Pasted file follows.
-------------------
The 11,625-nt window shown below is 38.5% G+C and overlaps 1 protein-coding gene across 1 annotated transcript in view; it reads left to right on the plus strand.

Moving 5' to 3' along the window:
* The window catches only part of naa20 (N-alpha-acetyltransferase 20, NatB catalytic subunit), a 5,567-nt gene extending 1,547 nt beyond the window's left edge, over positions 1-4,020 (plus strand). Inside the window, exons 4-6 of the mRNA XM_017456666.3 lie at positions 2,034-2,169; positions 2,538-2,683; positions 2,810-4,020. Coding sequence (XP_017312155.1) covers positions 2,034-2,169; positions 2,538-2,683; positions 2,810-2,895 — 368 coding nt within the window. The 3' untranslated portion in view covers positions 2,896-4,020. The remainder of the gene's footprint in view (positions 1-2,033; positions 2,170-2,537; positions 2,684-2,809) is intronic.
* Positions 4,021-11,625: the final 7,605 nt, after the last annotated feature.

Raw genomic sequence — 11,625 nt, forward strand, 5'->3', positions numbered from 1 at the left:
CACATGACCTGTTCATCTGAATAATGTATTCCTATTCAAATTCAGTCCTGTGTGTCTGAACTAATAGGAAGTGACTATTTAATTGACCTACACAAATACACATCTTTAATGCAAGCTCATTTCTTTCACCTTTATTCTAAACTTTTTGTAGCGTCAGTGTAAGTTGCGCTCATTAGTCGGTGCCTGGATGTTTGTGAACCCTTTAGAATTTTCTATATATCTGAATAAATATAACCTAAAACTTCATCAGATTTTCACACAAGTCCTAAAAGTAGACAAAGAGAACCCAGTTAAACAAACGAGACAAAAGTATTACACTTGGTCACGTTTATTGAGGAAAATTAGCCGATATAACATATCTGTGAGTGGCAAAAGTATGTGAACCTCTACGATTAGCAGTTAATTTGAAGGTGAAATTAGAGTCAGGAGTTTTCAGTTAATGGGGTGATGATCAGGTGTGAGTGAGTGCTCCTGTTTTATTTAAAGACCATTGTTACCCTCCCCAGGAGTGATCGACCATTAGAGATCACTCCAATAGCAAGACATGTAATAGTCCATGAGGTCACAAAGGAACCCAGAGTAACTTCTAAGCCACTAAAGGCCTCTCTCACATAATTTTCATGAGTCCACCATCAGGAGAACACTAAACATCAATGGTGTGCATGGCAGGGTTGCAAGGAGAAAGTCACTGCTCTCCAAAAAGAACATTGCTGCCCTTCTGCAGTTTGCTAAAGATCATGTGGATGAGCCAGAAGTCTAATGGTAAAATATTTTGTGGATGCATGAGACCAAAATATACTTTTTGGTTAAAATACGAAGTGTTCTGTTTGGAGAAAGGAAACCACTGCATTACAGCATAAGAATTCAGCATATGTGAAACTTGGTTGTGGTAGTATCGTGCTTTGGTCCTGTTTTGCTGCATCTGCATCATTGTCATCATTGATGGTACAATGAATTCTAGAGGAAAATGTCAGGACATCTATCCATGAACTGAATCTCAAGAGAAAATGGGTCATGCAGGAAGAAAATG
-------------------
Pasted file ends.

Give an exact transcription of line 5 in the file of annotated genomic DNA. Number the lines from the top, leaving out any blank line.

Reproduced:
Raw genomic sequence — 11,625 nt, forward strand, 5'->3', positions numbered from 1 at the left: